If you are reading this blog post you may well be a well informed beer drinker, you may well be the searching out more and more different beers. If so, congratulations and welcome. We assume that your those that you’ve interacted with, or the websites you’ve used, have already taught you the secret beer drinkers handshake that will identify you as a member of our special guild.
What, they forgot?
No worries — in this chapter we will teach you the handshake, metaphorically speaking. It is the methods we use that define our guild, and once you learn about these methods and begin to use them yourself, you won’ t need a special handshake. To be a good beer drinker you need to know and trust the brewer of your favourite beers. They rely on learning and then need good ideas, of course — astute predictions about how people and the beers will behave and brilliant explanations about why they behave that way.
But in some ways that’ s the easy part. transforming your ideas into hypotheses that can be tested with an elegant, tightly controlled experiment is the real challenge. As with any challenge, it can be both frustrating and great fun. I am sure it is like solving a difficult puzzle: I love games. I think I could be very happy learning complex board games or sitting with a stack of cards, friends and various adult beverages.
It doesn’t seem one could survive on chess, with out rules, and brewing is also a game. You have very strict ground rules in brewing, and your ideas have to check out with the empirical world.
Modern beer is in a constant state of innovation, and constant fight with quality control. To be successful, constantly, that’s very tough challenge and also very fascinating. Whether to be at the bleeding edge or work hard refining what we do, really well. I’m hoping in someway we hope to convey some of this fascination with a particular brew, namely The Mongrel.
Let’s start with the Mogul. Let’s assume that standard model. The model being a simple grist of Simpson’s Golden Promise malt, a pinch of Caramalt, and some wheat malt. Our spring water, which is an incredible base to work with. The Mogul has always, like the “little sisters”, HellFire and Daybreaker, we’ve been experimenting with the hops. We’ve never experimented with the yeast.
Two things jump to mind, unfortunately recalling that American politician, Donald Rumsfeld, with his Known Knowns comment: “Reports that say that something hasn't happened are always interesting to me, because as we know, there are known knowns; there are things we know we know. We also know there are known unknowns; that is to say we know there are some things we do not know. But there are also unknown unknowns – the ones we don't know we don't know. And if one looks throughout the history of our country and other free countries, it is the latter category that tend to be the difficult ones.”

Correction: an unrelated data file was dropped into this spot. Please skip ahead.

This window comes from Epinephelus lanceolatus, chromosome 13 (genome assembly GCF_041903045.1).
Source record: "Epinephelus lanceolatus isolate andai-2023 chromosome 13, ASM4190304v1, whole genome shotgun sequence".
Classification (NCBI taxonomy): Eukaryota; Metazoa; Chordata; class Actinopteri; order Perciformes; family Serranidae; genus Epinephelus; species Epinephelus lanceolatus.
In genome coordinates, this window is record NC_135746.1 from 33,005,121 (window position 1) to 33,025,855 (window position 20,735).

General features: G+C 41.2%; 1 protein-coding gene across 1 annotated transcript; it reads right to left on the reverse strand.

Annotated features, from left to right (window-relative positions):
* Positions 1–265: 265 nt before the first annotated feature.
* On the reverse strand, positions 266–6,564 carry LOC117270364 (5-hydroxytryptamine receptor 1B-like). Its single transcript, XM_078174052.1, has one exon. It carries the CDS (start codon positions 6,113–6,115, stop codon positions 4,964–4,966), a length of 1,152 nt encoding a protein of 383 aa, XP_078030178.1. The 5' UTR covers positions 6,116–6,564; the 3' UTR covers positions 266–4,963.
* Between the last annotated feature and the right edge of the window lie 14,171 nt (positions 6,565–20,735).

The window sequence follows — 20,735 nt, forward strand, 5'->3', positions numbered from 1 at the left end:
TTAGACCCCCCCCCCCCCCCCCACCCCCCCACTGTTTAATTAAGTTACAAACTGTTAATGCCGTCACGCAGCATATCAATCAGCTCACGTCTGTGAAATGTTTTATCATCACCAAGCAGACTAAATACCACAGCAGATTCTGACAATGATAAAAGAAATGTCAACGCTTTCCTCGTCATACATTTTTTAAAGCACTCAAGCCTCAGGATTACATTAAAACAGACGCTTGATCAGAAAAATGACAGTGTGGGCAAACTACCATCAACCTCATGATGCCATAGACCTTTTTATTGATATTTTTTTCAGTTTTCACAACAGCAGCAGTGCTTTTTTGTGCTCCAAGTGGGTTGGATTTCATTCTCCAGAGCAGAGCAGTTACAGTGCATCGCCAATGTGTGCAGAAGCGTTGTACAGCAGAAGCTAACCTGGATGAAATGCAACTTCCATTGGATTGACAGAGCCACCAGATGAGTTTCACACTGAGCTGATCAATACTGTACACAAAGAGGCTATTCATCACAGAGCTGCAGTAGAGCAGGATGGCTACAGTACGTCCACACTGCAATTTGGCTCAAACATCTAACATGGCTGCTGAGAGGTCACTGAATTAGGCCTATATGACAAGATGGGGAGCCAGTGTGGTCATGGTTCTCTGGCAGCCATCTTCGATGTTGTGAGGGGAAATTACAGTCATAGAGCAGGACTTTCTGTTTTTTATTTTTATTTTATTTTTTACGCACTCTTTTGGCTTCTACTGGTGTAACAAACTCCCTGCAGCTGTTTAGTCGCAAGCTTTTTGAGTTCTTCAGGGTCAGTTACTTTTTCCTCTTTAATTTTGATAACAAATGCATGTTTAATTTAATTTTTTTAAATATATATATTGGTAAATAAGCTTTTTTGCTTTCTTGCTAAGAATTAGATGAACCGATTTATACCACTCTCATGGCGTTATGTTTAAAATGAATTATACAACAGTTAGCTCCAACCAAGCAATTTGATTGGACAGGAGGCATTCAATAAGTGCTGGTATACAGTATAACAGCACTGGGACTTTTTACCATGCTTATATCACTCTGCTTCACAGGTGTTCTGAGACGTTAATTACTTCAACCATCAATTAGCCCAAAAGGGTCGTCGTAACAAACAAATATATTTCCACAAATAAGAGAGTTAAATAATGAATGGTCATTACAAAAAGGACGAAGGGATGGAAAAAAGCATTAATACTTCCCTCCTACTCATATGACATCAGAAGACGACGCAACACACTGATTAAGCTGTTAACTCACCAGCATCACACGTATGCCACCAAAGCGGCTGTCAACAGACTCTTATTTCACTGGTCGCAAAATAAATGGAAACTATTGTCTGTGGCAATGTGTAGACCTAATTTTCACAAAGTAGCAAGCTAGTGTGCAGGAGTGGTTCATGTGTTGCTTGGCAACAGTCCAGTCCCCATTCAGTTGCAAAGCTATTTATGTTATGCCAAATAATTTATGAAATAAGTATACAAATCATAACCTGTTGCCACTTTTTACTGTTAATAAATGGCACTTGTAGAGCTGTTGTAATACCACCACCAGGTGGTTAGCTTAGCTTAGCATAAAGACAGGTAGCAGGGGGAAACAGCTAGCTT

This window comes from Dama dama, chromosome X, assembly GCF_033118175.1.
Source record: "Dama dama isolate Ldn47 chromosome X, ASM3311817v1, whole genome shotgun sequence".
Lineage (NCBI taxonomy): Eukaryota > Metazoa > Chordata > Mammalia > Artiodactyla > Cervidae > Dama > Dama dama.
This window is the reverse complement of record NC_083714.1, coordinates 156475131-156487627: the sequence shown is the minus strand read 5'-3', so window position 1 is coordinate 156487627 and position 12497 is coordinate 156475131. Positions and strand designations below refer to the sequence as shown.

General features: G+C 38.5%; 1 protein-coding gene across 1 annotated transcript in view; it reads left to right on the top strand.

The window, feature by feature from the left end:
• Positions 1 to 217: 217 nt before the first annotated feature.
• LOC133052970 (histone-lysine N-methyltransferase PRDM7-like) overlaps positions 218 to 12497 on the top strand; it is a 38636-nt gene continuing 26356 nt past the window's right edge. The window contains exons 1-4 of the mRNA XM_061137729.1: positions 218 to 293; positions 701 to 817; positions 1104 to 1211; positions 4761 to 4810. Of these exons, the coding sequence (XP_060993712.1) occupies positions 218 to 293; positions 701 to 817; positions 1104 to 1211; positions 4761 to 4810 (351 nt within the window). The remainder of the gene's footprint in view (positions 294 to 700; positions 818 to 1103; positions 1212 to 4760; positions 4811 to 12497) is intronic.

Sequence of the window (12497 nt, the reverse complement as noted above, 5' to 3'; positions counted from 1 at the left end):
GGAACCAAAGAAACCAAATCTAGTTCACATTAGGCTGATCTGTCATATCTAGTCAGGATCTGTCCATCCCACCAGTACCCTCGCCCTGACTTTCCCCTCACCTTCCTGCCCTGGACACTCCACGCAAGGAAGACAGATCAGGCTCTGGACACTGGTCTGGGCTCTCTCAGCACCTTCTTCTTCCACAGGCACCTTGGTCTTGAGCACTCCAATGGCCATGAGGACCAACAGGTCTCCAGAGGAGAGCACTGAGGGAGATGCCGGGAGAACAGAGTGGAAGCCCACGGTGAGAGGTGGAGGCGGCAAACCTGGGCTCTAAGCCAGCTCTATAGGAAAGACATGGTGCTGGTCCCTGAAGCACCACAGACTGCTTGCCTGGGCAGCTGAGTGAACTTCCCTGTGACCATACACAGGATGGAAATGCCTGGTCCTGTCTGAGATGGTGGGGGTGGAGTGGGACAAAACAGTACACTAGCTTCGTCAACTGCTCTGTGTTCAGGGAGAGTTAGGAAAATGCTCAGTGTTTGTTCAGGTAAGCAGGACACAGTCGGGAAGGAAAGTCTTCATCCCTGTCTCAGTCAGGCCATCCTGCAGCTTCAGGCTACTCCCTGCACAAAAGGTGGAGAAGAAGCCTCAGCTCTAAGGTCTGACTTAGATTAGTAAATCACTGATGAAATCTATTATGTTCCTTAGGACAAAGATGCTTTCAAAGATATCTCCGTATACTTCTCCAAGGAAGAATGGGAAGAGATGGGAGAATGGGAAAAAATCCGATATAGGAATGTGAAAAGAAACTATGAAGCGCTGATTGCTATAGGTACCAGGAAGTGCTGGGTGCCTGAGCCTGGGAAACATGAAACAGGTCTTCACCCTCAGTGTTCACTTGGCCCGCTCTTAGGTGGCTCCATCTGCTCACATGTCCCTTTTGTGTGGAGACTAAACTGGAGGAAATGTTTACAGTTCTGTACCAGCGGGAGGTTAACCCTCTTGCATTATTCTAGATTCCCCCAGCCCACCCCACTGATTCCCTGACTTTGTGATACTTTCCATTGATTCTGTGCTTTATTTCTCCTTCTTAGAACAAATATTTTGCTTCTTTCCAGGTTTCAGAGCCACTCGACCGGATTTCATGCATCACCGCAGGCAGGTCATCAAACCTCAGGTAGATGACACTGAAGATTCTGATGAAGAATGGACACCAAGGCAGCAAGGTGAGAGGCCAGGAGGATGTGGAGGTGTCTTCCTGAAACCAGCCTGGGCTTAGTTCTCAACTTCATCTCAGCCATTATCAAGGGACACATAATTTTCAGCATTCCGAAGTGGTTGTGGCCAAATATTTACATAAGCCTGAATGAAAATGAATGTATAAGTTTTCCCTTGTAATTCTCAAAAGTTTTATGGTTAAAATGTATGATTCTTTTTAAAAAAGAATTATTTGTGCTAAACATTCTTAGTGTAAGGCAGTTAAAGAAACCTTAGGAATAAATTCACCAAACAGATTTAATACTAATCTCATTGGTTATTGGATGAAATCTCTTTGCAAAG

Put simply, only fuck with one thing at a time, and know what the outcome is going to be. Alas they didn’t follow that rule.
Neither did we.
Thankfully with beer, if you keep the working space clean, clean and sterile the likely hood if you follow the absolute basics of correctly weighed out ingredients, correct mash temperatures, following the recipe given, the likely hood is good for a more than drinkable beer. We’ve been making beer in various fashions, styles and guises for 4000 years or more. Well before peracitic and caustic was splashed around breweries like an Ibiza foam party.
But what happens when you change the yeast, the hop charges, those finishing parts of the beer? Invariably you’ll change the soul of the beer, the true essence, or direction you were trying to achieve. As my mate Ian says, all beers are just pale ales in disguise.
So, what have we made? And what have we learned. We’ve made a very nice, dry and bitter strong golden ale. Why? Because K97 yeast, makes very nice clean beers, but also absorbs hop flavour like crazy. It also ferments like a machine, leaving less body than our favoured yeast for this beer. Body and bitterness have to be in balance. This beer has more bitterness than we’d like for the beer, but well in the frame of what’s called a bitter beer.
Why have we released the beer, and not dump it? Well, the beer is perfectly fine, it’s just not Mogul. Mogul is a big brassy, sweet golden, west coast pale ale, the Mongrel, isn’t. I’d hate to put a style on it, but dry hopped imperial kolsch, anyone… anyone??
And, no we’re not doing a Belgian Mogul, or Munich Mogul. Just not going to happen.
Ps, Cow Juice is back, look out for the variations there.